New Explanatory Videos Answer Asylum System Related Questions
LGBTI individuals who apply for asylum in Germany or who are planning to do so, find themselves facing an entire spectrum of challenges. On the one hand there is the asylum application process and the legal allocation of the persecution they have experienced; on the other hand there are housing questions as well as issues related to the protection from violence at housing facilities. As early as 2017, the Germany-wide LSVD project Queer Refugees Deutschland developed a guideline covering these issues, which provides well-founded answers to these questions. On the website, it is currently available in nine languages. In collaboration with the LGBTI consulting office Rosa Strippe in Bochum, this guideline has now been used as the basis for the development of explanatory videos to provide the most barrier-free access to this information possible.
Four “Queer Refugees Deutschland” refugee activists in a debate with judges and attorneys
The asylum applications of lesbian, queer and bi-sexual refugees repeatedly pose particular challenges for government agencies in Germany; most especially the Federal Migration and Refugee Agency (BAMF). Many of the BAMF notifications are seized by the courts. Given this situation, the Catholic social “Akademie Franz Hitze Haus” invited the LSVD and four refugee activists to discuss issues related to homosexuality and bisexuality in the asylum process with judges and attorneys. The event was hosted as an online seminar of March 16, 2021 in close cooperation with the Catholic Office, the Commission of German Bishops and the Caritas organization.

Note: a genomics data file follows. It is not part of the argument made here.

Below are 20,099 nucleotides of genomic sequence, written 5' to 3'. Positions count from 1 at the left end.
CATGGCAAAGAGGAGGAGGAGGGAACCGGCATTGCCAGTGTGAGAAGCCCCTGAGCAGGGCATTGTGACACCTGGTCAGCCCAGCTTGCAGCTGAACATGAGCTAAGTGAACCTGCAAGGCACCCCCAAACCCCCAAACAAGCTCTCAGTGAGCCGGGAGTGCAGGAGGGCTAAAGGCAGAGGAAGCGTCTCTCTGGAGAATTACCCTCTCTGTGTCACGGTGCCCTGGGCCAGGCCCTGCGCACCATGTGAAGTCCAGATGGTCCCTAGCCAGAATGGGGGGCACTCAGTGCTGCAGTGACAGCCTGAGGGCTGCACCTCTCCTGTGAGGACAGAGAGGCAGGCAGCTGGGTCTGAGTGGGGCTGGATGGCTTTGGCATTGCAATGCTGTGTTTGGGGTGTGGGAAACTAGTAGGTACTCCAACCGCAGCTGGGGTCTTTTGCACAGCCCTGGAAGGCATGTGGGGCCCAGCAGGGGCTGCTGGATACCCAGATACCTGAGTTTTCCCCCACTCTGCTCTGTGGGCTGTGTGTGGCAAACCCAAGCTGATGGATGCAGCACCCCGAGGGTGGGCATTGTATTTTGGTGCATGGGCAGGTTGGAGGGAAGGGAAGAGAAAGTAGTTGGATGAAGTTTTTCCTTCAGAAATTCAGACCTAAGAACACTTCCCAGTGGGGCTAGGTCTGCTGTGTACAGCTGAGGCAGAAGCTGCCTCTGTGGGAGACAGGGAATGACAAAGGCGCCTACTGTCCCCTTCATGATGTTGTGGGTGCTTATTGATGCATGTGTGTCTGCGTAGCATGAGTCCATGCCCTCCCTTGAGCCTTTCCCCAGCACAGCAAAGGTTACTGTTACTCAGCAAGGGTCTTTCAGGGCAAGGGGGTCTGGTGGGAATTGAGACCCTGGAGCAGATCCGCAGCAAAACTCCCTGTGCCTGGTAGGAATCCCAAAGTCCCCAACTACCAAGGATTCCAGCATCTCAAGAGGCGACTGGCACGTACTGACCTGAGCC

Hostility and violence targeting the LGBTI Community in shelters for refugees: protection concept study of the German federal states uncovers massive deficiencies
An article entitled “Sofern besonderer Bedarf identifiziert wurde” (“If special needs have been identified”) recently published in the science magazine “Freiburger Zeitschrift für Geschlechterstudien” uncovers massive deficiencies affiliated to the protection of LGBTI refugees in the violence protection concepts of Germany’s federal states. Authors Alva Träbert and Patrick Dörr compared the states’ violence protection concepts that were available in March 2019 with the measures identified as “minimum standards” for the protection of LGBTI refugees on the federal level. First and foremost, it is striking that of the 16 states in charge of housing refugees, only nine even have such a concept for their state-run shelters. Not even a third of the measures described in the “minimum standards” for the protection of LGBTI refugees can be found – on average – in these concepts.